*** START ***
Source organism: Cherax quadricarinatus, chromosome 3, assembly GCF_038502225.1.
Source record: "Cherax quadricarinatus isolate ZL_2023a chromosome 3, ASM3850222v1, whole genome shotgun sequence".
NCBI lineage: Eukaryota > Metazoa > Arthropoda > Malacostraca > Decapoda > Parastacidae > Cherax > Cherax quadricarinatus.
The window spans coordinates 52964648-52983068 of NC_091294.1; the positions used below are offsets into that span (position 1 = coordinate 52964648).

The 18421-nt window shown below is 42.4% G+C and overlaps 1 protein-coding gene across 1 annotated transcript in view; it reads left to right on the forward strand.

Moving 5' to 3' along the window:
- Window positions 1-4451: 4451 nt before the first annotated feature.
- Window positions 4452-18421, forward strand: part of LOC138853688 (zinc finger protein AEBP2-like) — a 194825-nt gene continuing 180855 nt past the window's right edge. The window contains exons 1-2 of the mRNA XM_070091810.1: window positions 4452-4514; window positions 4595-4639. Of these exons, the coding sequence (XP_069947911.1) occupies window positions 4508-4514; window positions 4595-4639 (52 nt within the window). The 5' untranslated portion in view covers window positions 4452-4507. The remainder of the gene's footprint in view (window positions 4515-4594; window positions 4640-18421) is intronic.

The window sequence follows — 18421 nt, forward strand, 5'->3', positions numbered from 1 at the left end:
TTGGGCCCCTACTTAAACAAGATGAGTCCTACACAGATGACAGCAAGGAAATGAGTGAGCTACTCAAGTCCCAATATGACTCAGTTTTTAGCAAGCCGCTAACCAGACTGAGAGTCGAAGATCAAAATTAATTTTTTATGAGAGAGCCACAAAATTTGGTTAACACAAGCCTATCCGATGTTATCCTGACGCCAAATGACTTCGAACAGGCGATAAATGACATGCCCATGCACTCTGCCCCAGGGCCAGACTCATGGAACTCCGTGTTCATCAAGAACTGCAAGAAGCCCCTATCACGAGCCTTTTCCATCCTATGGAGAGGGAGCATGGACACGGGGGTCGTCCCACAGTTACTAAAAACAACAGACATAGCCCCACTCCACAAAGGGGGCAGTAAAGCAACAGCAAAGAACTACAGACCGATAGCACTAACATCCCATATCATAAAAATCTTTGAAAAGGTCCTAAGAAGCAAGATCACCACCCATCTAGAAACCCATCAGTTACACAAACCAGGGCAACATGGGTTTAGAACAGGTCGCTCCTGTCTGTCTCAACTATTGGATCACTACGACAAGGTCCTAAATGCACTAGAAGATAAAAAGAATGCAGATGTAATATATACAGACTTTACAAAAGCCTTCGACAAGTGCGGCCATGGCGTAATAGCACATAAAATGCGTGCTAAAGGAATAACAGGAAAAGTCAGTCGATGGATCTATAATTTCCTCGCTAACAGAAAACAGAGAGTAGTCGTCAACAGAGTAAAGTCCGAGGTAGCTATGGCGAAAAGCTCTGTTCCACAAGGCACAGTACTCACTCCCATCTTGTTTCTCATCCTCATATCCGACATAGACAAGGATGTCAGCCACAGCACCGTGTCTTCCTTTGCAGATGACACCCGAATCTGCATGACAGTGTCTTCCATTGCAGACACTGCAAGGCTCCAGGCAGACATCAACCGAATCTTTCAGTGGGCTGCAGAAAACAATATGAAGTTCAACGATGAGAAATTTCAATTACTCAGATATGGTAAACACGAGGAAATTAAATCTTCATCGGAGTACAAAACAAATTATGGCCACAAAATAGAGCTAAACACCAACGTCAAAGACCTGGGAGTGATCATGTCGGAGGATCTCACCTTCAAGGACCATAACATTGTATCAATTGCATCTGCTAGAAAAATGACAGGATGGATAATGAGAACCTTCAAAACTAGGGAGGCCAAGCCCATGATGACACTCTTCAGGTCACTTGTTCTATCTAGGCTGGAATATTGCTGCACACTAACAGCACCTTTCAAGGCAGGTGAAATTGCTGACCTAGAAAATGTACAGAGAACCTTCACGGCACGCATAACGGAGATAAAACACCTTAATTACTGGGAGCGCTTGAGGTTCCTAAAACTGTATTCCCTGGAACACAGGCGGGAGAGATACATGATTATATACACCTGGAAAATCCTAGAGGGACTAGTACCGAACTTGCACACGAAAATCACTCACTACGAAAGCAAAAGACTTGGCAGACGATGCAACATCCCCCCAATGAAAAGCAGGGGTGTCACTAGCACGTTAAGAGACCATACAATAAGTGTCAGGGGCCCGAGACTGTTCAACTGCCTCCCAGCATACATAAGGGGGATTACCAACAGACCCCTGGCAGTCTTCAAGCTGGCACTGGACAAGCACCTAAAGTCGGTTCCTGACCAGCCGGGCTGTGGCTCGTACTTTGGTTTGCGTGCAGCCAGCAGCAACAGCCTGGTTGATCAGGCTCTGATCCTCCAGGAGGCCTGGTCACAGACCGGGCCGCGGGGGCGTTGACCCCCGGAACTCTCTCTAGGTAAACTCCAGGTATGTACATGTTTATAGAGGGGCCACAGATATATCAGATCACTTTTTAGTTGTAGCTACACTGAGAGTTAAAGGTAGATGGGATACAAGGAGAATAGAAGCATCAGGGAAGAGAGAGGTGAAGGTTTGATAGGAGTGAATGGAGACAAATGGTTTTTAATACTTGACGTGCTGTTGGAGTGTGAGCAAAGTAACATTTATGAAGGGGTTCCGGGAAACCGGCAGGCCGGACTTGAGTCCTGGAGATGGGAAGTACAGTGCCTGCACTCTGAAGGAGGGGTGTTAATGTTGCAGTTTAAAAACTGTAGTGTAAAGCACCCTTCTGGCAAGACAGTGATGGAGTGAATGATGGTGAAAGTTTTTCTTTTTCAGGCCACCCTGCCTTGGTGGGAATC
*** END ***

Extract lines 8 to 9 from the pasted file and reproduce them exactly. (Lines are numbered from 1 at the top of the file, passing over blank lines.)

- Window positions 4452-18421, forward strand: part of LOC138853688 (zinc finger protein AEBP2-like) — a 194825-nt gene continuing 180855 nt past the window's right edge. The window contains exons 1-2 of the mRNA XM_070091810.1: window positions 4452-4514; window positions 4595-4639. Of these exons, the coding sequence (XP_069947911.1) occupies window positions 4508-4514; window positions 4595-4639 (52 nt within the window). The 5' untranslated portion in view covers window positions 4452-4507. The remainder of the gene's footprint in view (window positions 4515-4594; window positions 4640-18421) is intronic.

The window sequence follows — 18421 nt, forward strand, 5'->3', positions numbered from 1 at the left end: